Avatar (2009)

Starring: Sam Worthington, Zoe Saldana, Sigourney Weaver, Michelle Rodriguez, Stephen Lang, Giovanni Ribisi

Directed by: James Cameron

Rating: 1 2 3

Sam Worthington asJake Sully in Avatar

If, like me, you thought 3D began and ended with Freddy's Dead: The Final Nightmare and those red and green Jaws pics on the back of old Weetabix boxes, then, in the words of Judas Priest, you've got another think coming.

Avatar is the first full length film I've seen in 3D and it is simply stunning. As our hero, Jake, slips into his avatar body and steps into the lush, mysterious forests of the alien planet Pandora, he's like Dorothy landing in Oz and walking from black and white into colour. Forget pitchforks pointed in your face and eyeballs flying out atcha: here flowers burst into glorious Technicolor bloom, ferns unfurl invitingly towards you and the cinema is filled with delicate, floating seeds. As for the CGI – if Terminator 2 had your jaw dropping to the floor, then, in the words of Bachman Turner Overdrive, you ain't seen nothing yet.

James Cameron has been waiting years for technology to catch up to make his vision for Avatar a reality and, as far as the look of the film is concerned, it's been time well spent. A shame, then, that while he was waiting, he couldn't have come up with a better plot, instead of a half-baked children's fantasy in which Dances with Wolves meets Disney via a The Happening-style eco revenge plot. Hmm.

Sam Worthington and Zoe Saldana in AvatarSure, at first disabled marine Jake Sully (Terminator: Salvation's Sam Worthington) seems a pleasingly unlikely hero, thrown into a bizarre science project after the death of his twin brother, but from the moment he takes on the big blue form of a native Pandoran, you can predict every move he'll make. Charged with infiltrating an indigenous clan to learn their ways and persuade them to move from their homeland so that invaders from earth can mine the area for rare minerals, he soon finds himself enamoured of their fierce yet noble warrior ways, and, in particular, of his lithe, fiery teacher Neytiri (Zoe Saldana, aka Star Trek's Uhura). Yada yada yada…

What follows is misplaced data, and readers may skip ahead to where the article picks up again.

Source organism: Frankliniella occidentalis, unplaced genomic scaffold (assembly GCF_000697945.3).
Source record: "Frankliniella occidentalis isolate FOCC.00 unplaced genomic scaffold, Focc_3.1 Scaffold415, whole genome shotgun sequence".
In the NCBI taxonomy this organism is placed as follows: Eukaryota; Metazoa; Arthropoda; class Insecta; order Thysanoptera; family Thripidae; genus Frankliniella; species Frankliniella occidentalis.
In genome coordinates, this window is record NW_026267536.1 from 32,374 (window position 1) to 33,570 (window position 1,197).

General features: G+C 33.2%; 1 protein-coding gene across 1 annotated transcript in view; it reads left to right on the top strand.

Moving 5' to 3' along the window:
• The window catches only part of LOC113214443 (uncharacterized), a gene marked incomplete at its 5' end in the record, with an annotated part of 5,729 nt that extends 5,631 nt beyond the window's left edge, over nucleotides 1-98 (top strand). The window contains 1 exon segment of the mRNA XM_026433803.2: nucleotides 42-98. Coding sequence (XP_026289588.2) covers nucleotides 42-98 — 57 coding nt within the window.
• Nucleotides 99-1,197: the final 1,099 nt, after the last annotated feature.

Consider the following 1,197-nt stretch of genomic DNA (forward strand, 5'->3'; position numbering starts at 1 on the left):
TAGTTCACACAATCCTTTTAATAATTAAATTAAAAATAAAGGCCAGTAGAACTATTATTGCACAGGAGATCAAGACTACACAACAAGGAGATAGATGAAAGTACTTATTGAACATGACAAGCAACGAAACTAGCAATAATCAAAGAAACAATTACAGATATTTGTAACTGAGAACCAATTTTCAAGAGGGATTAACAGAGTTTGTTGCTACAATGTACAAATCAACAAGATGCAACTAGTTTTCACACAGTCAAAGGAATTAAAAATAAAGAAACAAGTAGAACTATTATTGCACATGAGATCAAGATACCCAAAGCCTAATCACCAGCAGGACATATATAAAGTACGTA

Even Sigourney Weaver, whose presence as the avatar project's leader lends the film sci-fi gravitas, seems to be playing her Dian Fossey-esque  part by numbers – at any moment you expect her to start yelling: 'Don’t' you know who I am? I'm Sigourney fecking Weaver and I know my way round space!'

And while the film's somewhat laboured message – that 'civilised' people have a lot to learn from weird-looking natives and that everything in nature is, like, connected, man, and should be, you know, respected – may have been original(ish) a few years back, it's starting to feel hackneyed now, delivered with a preachy intensity that makes Happy Feet look subtle.

For a rollercoaster ride of a film and a beautiful, arresting, truly imaginative visual experience, I highly recommend Avatar (although how good it'll look in five years time, when episodes of Hollyoaks will probably be made in 3D, is anyone's guess). But for a plot you won't pick holes in and characters you can believe in, I'd wait for Peter Jackson or Guillermo del Toro to go 3D. Virtually perfect visually, in reality, Avatar is a bit of a let down.

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